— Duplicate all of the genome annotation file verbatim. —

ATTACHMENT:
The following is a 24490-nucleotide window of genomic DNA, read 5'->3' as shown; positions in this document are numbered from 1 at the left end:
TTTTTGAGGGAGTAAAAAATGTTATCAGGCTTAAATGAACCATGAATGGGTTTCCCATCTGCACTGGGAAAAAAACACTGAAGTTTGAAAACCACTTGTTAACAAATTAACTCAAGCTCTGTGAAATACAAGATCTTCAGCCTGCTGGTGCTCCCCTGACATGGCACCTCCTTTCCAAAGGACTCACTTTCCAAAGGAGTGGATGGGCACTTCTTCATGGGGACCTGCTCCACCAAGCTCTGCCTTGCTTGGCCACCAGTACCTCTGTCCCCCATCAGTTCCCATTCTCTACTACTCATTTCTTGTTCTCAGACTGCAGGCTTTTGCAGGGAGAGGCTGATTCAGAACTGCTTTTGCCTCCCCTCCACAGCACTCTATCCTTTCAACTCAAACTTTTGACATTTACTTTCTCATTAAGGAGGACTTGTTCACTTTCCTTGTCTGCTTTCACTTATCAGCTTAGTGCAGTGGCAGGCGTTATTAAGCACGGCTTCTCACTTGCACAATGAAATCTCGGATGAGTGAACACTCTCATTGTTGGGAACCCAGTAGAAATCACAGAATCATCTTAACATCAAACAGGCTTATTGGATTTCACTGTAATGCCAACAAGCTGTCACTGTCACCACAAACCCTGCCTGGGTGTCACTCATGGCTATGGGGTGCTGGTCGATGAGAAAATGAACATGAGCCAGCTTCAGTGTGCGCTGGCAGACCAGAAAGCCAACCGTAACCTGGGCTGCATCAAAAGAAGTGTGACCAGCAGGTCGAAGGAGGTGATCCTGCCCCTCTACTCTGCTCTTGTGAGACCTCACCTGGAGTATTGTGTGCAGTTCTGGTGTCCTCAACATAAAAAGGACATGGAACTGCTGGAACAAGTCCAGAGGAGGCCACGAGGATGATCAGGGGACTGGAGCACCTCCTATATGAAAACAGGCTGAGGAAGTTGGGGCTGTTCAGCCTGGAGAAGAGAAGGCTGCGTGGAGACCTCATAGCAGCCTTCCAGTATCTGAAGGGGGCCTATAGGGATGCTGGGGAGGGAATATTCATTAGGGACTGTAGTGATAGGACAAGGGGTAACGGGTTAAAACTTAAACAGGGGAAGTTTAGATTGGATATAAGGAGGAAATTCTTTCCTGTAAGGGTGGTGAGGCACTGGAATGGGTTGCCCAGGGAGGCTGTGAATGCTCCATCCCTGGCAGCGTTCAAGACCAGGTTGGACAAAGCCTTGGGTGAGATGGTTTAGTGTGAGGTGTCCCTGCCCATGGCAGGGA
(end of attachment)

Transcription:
The following is a 24490-nucleotide window of genomic DNA, read 5'->3' as shown; positions in this document are numbered from 1 at the left end:
TTTTTGAGGGAGTAAAAAATGTTATCAGGCTTAAATGAACCATGAATGGGTTTCCCATCTGCACTGGGAAAAAAACACTGAAGTTTGAAAACCACTTGTTAACAAATTAACTCAAGCTCTGTGAAATACAAGATCTTCAGCCTGCTGGTGCTCCCCTGACATGGCACCTCCTTTCCAAAGGACTCACTTTCCAAAGGAGTGGATGGGCACTTCTTCATGGGGACCTGCTCCACCAAGCTCTGCCTTGCTTGGCCACCAGTACCTCTGTCCCCCATCAGTTCCCATTCTCTACTACTCATTTCTTGTTCTCAGACTGCAGGCTTTTGCAGGGAGAGGCTGATTCAGAACTGCTTTTGCCTCCCCTCCACAGCACTCTATCCTTTCAACTCAAACTTTTGACATTTACTTTCTCATTAAGGAGGACTTGTTCACTTTCCTTGTCTGCTTTCACTTATCAGCTTAGTGCAGTGGCAGGCGTTATTAAGCACGGCTTCTCACTTGCACAATGAAATCTCGGATGAGTGAACACTCTCATTGTTGGGAACCCAGTAGAAATCACAGAATCATCTTAACATCAAACAGGCTTATTGGATTTCACTGTAATGCCAACAAGCTGTCACTGTCACCACAAACCCTGCCTGGGTGTCACTCATGGCTATGGGGTGCTGGTCGATGAGAAAATGAACATGAGCCAGCTTCAGTGTGCGCTGGCAGACCAGAAAGCCAACCGTAACCTGGGCTGCATCAAAAGAAGTGTGACCAGCAGGTCGAAGGAGGTGATCCTGCCCCTCTACTCTGCTCTTGTGAGACCTCACCTGGAGTATTGTGTGCAGTTCTGGTGTCCTCAACATAAAAAGGACATGGAACTGCTGGAACAAGTCCAGAGGAGGCCACGAGGATGATCAGGGGACTGGAGCACCTCCTATATGAAAACAGGCTGAGGAAGTTGGGGCTGTTCAGCCTGGAGAAGAGAAGGCTGCGTGGAGACCTCATAGCAGCCTTCCAGTATCTGAAGGGGGCCTATAGGGATGCTGGGGAGGGAATATTCATTAGGGACTGTAGTGATAGGACAAGGGGTAACGGGTTAAAACTTAAACAGGGGAAGTTTAGATTGGATATAAGGAGGAAATTCTTTCCTGTAAGGGTGGTGAGGCACTGGAATGGGTTGCCCAGGGAGGCTGTGAATGCTCCATCCCTGGCAGCGTTCAAGACCAGGTTGGACAAAGCCTTGGGTGAGATGGTTTAGTGTGAGGTGTCCCTGCCCATGGCAGGGA